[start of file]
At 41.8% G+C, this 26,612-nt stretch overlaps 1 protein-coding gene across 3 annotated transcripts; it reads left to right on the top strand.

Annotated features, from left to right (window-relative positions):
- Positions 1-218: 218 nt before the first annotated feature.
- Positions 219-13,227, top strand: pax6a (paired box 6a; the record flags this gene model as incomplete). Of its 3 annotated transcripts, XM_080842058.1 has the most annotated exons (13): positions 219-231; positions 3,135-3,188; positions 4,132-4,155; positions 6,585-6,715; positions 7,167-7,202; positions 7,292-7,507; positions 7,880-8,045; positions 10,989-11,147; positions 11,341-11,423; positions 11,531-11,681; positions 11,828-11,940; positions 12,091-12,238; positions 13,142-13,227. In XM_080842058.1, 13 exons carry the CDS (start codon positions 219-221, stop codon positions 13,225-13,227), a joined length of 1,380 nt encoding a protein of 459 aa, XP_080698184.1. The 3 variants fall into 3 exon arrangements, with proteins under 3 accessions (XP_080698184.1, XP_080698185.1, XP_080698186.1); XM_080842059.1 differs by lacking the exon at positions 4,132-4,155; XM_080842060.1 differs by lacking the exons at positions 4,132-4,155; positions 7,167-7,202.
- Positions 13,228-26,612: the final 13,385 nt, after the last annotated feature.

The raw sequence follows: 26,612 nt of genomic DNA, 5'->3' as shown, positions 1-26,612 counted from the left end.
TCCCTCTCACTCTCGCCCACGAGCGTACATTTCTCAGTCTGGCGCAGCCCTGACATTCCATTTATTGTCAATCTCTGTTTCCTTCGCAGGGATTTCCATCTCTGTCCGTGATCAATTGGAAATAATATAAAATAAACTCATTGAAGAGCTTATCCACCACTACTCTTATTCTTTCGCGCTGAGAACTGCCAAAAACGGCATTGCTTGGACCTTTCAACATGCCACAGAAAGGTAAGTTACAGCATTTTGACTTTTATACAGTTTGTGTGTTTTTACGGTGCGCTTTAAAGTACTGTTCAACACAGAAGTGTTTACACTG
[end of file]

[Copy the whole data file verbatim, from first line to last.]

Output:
At 41.8% G+C, this 26,612-nt stretch overlaps 1 protein-coding gene across 3 annotated transcripts; it reads left to right on the top strand.

Annotated features, from left to right (window-relative positions):
- Positions 1-218: 218 nt before the first annotated feature.
- Positions 219-13,227, top strand: pax6a (paired box 6a; the record flags this gene model as incomplete). Of its 3 annotated transcripts, XM_080842058.1 has the most annotated exons (13): positions 219-231; positions 3,135-3,188; positions 4,132-4,155; positions 6,585-6,715; positions 7,167-7,202; positions 7,292-7,507; positions 7,880-8,045; positions 10,989-11,147; positions 11,341-11,423; positions 11,531-11,681; positions 11,828-11,940; positions 12,091-12,238; positions 13,142-13,227. In XM_080842058.1, 13 exons carry the CDS (start codon positions 219-221, stop codon positions 13,225-13,227), a joined length of 1,380 nt encoding a protein of 459 aa, XP_080698184.1. The 3 variants fall into 3 exon arrangements, with proteins under 3 accessions (XP_080698184.1, XP_080698185.1, XP_080698186.1); XM_080842059.1 differs by lacking the exon at positions 4,132-4,155; XM_080842060.1 differs by lacking the exons at positions 4,132-4,155; positions 7,167-7,202.
- Positions 13,228-26,612: the final 13,385 nt, after the last annotated feature.

The raw sequence follows: 26,612 nt of genomic DNA, 5'->3' as shown, positions 1-26,612 counted from the left end.
TCCCTCTCACTCTCGCCCACGAGCGTACATTTCTCAGTCTGGCGCAGCCCTGACATTCCATTTATTGTCAATCTCTGTTTCCTTCGCAGGGATTTCCATCTCTGTCCGTGATCAATTGGAAATAATATAAAATAAACTCATTGAAGAGCTTATCCACCACTACTCTTATTCTTTCGCGCTGAGAACTGCCAAAAACGGCATTGCTTGGACCTTTCAACATGCCACAGAAAGGTAAGTTACAGCATTTTGACTTTTATACAGTTTGTGTGTTTTTACGGTGCGCTTTAAAGTACTGTTCAACACAGAAGTGTTTACACTG